Adventures in AfricaI knew next to nothing about the wildebeest, and had little interest in learning more. They looked like ugly, scraggly animals to me, with oversized bison-like heads, dingy stripes on their sides like zebras and hairy tails like horses. They seemed like mismatched concoctions of traits that looked better on other animals. I thought of them as dumb herd animals that the lions could easily pick off for a meal.

But when I saw them in person they began to grow on me. They were not the hulky, lumbering things I had imagined. They are antelopes. When I saw them in motion I began to appreciate their gracefulness. They ran with a beautiful rhythmic gait, and they seemed to express joy in their motion. They seemed to love to run and prance and dance just for the pleasure of it. They were much more endearing in real life than they had ever appeared in documentary films.

Then there was one scene that really closed the deal with me and made me a wildebeest fan forever. We were watching a lion walking up a broad incline just as the sun was coming up, a big male with a thick mane. Out of the corner of my eye I detected something else moving and when I turned to look I saw that it was a wildebeest. It was walking down the incline toward the lion. Toward the lion. I couldn’t process this. The wildebeest was walking toward the lion.

I thought, Is he crazy? If I had been that lone wildebeest, I would have been high-tailing it in the other direction, as far as possible from that lion.

But no, the wildebeest was walking toward the lion and looking right at it. It was a definite interaction. When the wildebeest reached about 10 yards from the lion it turned its body sideways and danced around in front of the lion as if taunting it. I couldn’t believe it. And yet I saw it. What spirit it had! It really was taunting that lion. There was no mistake about it. It reminded me of Muhammad Ali in the ring, taunting his opponent, “float like a butterfly, sting like a bee.” There was some great spirit of defiance in the wildebeest’s actions. And I fell in love.

I suppose the lion had already eaten its fill and was looking for a place to sleep. And perhaps the wildebeest sensed that and knew it was not encountering the threat of a hungry lion. Maybe it was decoying the lion to lure it away from its young, hidden somewhere unseen.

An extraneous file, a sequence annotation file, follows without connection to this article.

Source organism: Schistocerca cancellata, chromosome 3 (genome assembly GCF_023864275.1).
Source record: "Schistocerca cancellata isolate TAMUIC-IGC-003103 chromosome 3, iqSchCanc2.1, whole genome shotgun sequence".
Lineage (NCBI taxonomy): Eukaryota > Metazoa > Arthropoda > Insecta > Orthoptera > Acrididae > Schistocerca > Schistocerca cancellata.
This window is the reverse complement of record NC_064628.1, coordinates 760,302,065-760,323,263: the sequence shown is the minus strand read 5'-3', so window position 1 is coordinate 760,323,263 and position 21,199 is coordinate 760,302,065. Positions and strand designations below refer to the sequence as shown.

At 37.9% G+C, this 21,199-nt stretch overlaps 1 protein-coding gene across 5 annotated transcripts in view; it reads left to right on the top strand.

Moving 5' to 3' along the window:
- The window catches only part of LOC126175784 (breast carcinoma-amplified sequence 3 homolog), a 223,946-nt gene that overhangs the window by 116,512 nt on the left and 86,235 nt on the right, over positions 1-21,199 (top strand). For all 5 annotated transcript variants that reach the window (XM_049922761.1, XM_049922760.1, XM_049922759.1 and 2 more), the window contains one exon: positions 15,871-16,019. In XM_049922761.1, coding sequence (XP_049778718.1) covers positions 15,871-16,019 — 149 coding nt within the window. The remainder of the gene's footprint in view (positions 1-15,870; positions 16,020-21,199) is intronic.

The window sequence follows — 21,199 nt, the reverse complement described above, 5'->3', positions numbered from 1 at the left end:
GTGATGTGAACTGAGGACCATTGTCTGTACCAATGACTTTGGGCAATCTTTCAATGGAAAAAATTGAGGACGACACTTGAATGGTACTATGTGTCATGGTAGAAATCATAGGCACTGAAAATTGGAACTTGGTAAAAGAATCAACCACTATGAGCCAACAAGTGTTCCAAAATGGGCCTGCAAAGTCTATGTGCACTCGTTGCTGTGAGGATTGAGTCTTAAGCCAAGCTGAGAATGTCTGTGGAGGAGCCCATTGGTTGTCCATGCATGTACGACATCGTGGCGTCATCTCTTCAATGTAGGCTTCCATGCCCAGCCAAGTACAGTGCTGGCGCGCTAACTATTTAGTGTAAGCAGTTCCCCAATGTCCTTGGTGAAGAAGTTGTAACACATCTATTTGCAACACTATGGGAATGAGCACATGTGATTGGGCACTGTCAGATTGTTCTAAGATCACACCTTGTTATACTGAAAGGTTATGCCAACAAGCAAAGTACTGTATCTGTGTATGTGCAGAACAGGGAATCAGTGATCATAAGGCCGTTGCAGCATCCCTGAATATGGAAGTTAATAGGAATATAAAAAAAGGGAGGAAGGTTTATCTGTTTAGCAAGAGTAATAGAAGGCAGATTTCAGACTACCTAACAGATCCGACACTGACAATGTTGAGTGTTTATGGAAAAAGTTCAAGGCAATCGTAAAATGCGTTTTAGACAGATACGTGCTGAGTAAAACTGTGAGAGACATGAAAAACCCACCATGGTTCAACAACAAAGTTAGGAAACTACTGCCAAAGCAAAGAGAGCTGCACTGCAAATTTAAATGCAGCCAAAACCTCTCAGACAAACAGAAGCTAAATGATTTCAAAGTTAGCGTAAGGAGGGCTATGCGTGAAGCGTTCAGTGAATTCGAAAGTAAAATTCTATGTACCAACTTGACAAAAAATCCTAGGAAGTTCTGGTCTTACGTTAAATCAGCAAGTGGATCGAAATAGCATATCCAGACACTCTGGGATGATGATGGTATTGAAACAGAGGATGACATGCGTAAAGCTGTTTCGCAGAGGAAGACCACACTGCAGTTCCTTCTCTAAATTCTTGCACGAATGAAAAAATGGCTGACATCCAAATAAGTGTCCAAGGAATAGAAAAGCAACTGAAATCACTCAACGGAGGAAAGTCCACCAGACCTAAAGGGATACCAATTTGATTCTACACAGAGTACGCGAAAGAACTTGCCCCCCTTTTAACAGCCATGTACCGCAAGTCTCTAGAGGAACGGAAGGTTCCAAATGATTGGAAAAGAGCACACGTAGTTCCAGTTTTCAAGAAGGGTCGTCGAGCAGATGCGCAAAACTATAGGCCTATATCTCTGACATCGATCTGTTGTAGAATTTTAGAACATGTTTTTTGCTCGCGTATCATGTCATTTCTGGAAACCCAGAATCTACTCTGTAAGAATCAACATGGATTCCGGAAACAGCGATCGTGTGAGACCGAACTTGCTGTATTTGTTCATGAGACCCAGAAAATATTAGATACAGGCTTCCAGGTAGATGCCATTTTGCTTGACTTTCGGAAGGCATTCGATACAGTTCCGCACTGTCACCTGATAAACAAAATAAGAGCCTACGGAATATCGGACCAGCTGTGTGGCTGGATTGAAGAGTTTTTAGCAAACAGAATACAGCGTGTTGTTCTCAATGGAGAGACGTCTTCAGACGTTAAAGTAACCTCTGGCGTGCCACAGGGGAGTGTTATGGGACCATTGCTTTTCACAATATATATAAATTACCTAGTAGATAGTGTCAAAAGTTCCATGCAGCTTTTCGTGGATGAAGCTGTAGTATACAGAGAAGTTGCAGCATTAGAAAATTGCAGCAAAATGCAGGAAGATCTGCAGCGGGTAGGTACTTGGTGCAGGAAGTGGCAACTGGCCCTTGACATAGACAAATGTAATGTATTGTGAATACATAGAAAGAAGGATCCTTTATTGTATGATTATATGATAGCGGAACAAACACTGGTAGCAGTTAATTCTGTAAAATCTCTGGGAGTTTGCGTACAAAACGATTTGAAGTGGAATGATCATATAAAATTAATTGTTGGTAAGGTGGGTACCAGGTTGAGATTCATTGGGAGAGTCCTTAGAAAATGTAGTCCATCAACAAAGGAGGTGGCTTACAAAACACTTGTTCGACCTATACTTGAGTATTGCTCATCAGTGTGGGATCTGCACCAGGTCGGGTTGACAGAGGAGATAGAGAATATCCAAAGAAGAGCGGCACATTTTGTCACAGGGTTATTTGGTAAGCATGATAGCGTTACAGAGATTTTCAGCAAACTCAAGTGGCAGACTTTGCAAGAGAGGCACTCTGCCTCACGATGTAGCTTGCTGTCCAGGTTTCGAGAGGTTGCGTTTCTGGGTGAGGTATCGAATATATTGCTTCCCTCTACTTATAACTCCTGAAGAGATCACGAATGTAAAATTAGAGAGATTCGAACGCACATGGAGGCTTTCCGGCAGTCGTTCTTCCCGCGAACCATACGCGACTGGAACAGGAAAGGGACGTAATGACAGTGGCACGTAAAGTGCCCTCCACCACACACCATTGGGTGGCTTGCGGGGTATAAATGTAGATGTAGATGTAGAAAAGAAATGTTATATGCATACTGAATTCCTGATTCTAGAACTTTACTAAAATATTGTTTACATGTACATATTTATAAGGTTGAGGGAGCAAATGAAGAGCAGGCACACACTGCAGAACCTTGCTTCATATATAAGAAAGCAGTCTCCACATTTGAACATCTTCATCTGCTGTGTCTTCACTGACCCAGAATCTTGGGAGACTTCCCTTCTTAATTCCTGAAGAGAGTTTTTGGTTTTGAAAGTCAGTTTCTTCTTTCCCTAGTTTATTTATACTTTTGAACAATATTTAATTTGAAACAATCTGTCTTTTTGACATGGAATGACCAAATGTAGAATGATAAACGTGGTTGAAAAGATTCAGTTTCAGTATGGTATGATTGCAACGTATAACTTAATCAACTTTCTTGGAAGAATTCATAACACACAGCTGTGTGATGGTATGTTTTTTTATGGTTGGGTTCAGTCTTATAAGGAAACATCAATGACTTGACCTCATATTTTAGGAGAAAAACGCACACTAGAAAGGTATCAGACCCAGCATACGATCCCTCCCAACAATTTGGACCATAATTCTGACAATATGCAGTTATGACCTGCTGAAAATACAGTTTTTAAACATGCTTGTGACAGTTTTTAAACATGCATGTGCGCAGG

Who knows? In any case it was a bold move.  

As I got to know the wildebeests in that brief time, I came to see them as not only graceful runners and dancers who prance around with apparent joy, they are also playful, and bold. They exhibited many of the best characteristics of my heroes in the human world.

From that moment I loved the wildebeest and felt a cross-species affection that I will never lose.

I did not go to Africa because I was a big wildlife enthusiast. I probably appreciated animals as much as the average city dwelling person. They were not a big part of my conscious focus on a day-to-day basis. But what I experienced affected me deeply. It was not just the animals, it was the whole spectacle of nature, and most importantly perhaps, the feeling of my place as a human within that natural realm.

But what drew me to Africa was the human side of it, the history, culture, art, music and all of those human things. But even when you go out in the bush you are experiencing nature through a human community that includes the rangers, the people who run the lodge, the housekeepers, food service people and chefs.

When you experience it, it is through a network of specialists who live and breathe the wilderness, who take dominion and stewardship of a plot of nature and cultivate a system by which they can present the experience to you.

Africa is full of all those other human elements that are part of virtually any travel destination. It has its cities, with many hybrid cultures from its complex history of colonization from European countries, which carved African territory up and left their own cultural imprint on each part. So when you are in a former English colony, you drive on the left. When you are in one of the former French colonies, the native people speak French. Each place also has its native culture, music, art and cuisine, which were spread through the colonial powers back into Europe and into the Americas. You can trace back those influences to their origins.

To me Africa is essential. I feel like everyone should experience it. It is unlike any other place in many ways. It is full of wonder.

Your Humble Reporter,

A. Colin Treadwell